The Comedy of Errors is full of them

An early Shakespeare play based on a Roman comedy (Plautus's The Menaechmi), The Comedy of Errors utilizes a lot of plot devices that were hoary even in Shakespeare's time — although naturally, they're at least used deftly. As the play opens, Egeon, a Merchant of Syracuse, has been captured in Ephesus, a rival city. He faces death unless he can come up with a hefty fine. But the Duke of Ephesus prevails on him to tell his story, and it's a killer: A son, Antipholus, who happens to be a twin, was lost at sea together with his mother and a servant, Dromio, also a twin; the second twin, named for the one lost, is still living in Syracuse, along with the second servant. But we quickly learn that the lost Antipholus has actually settled in Ephesus with his wife, Adriana, and his Dromio; soon his Syracusan twin arrives with the Syracusan Dromio.

Many mixups ensue, with the Dromios sent on all kinds of errands, reporting almost invariably to the wrong Antipholus and being beaten for their efforts; Antipholus of Syracuse is mistaken by Adriana for her husband — while he's falling for her sister, Luciana. But, of course, everything works out in the end. The show is about plot, speed and mistaken identity rather than poetry or insight, but there's still a little of both, as well as some hilarious comic lines, as when Dromio of Syracuse describes Luce, the kitchen maid who's married to his counterpart. She's huge, he says, an entire globe unto herself, and then he divides her into countries in line with Elizabethan politics and prejudices. Ireland, he says, is represented by her buttocks: "I found it out by the bogs."

In their program note, co-directors Carolyn Howarth and Daniel Stein say they focused on issues of self and identity, but I didn't sense those themes in this production. They did come up with one nice, overarching idea: Since the action takes place on an island and the sea plays a large part, and also because of the dream-like, Jungian connotations of the ocean, they filled the stage with fantastical sea creatures, a device that added resonance to all the lines about strangeness and delusion — though the costumes could have been more vividly evocative.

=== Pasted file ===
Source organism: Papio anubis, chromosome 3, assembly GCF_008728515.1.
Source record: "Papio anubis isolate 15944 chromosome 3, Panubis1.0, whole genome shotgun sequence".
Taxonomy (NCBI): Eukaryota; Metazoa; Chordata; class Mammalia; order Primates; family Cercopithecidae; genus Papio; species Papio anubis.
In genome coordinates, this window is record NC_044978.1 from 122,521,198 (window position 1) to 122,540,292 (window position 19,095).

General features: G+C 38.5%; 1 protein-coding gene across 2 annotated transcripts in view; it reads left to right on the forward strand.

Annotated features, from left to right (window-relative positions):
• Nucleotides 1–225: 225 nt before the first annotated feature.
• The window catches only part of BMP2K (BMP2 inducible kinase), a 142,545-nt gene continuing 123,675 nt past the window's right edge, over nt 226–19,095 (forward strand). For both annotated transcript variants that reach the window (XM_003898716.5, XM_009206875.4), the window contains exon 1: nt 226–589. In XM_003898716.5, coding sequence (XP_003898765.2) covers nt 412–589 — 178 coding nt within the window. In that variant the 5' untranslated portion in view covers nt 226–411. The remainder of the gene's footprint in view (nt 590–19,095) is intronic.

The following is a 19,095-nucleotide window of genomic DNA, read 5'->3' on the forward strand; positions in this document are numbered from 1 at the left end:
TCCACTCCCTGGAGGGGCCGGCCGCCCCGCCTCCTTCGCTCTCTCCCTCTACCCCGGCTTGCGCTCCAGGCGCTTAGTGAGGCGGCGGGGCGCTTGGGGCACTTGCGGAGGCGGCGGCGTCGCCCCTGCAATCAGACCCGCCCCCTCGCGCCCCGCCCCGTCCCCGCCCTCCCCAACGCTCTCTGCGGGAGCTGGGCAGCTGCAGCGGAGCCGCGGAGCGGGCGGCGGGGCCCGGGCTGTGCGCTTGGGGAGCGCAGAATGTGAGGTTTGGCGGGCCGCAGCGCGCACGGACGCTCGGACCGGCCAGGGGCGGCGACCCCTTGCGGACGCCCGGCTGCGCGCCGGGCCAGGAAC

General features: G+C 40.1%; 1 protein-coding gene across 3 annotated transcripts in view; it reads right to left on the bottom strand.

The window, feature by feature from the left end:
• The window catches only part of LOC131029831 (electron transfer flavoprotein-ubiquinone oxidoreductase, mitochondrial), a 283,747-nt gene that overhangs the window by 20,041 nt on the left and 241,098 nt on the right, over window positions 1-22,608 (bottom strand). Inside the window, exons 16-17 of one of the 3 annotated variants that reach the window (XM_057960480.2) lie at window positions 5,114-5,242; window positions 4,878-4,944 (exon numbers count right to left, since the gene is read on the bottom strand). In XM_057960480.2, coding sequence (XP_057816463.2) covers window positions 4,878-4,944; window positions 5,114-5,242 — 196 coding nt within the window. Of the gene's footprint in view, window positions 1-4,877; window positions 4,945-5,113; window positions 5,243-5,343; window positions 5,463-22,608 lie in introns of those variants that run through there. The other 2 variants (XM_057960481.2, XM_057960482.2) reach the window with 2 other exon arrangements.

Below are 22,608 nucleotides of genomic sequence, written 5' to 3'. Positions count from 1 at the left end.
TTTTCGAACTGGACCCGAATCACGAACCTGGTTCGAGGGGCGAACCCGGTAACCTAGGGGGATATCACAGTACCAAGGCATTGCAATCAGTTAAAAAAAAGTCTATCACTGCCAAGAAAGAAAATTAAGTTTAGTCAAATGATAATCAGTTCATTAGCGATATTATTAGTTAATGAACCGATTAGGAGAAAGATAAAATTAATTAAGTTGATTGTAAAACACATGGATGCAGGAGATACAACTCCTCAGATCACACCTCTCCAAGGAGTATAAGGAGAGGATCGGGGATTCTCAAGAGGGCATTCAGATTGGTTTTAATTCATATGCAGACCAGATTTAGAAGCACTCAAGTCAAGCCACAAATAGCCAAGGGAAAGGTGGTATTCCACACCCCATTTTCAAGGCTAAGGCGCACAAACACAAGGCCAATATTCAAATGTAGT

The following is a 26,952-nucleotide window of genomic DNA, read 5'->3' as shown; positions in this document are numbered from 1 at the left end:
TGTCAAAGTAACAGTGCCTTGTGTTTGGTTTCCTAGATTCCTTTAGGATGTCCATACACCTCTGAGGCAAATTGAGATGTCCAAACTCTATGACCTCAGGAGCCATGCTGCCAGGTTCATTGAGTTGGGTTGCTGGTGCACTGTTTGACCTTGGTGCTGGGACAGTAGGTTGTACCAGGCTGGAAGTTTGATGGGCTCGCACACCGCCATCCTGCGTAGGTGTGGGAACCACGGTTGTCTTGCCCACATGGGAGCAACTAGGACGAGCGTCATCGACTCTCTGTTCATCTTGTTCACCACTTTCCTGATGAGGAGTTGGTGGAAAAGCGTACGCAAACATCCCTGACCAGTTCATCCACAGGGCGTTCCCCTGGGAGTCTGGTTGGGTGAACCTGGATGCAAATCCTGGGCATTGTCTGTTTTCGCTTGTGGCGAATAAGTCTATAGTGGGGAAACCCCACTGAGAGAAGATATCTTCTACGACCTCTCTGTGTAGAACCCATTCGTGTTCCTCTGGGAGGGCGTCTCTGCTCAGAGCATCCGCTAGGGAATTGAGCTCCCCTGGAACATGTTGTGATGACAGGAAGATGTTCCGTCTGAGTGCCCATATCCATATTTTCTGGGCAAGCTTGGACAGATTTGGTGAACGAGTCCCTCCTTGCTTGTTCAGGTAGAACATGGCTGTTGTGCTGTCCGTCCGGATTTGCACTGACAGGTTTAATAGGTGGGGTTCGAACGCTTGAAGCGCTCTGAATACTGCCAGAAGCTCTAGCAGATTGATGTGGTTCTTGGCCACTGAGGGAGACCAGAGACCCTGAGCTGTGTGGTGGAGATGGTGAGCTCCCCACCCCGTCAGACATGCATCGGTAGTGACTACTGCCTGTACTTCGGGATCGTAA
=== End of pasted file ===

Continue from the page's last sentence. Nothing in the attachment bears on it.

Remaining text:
This is a production that seems to have accommodated every piece of shtick thought up by any and every actor during the rehearsal process. If someone says horse, you know a loud neigh will follow. Lines funny enough in themselves get acted out phrase by phrase. There's a plethora of ridiculous walks. Adriana and Luciana are clear precursors to Katharina and Bianca of The Taming of the Shrew, though Adriana's musings on male/female relationships are more sane than shrewish, and it's clear that she does love her Antipholus. Karen Slack plays her in a constant fury, however, replete with wrestling moves and grotesque grimaces reminiscent of Lady Macbeth's mask-like expressions in Kurosawa's Throne of Blood, and Amy Handra makes Luciana a bit of a simperer. Gary Wright has some good moments as Dromio of Syracuse, but of all the characters on stage, only Josh Robinson's Antipholus of Syracuse resembles an actual breathing human being.

Some years ago, the Colorado Shakespeare Festival staged a Comedy of Errors set in New Orleans that was every bit as slapsticky as this one but had daring, heart and unity. I laughed out loud when that condemned Egeon wandered into the audience with a sign reading "Will work for freedom." There's no accounting for tastes in humor, and through all the yips and yelps, lisps and limps of this year's version, my primary response was just faint irritation.

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Juliet Wittman is an investigative reporter and critic with a passion for theater, literature, social justice and food. She has reviewed theater for Westword for over a decade; for many years, she also reviewed memoirs for the Washington Post. She has won several journalism awards and published essays and short stories in literary magazines. Her novel, Stocker's Kitchen, can be obtained at select local bookstores and on Amazon.
Contact: Juliet Wittman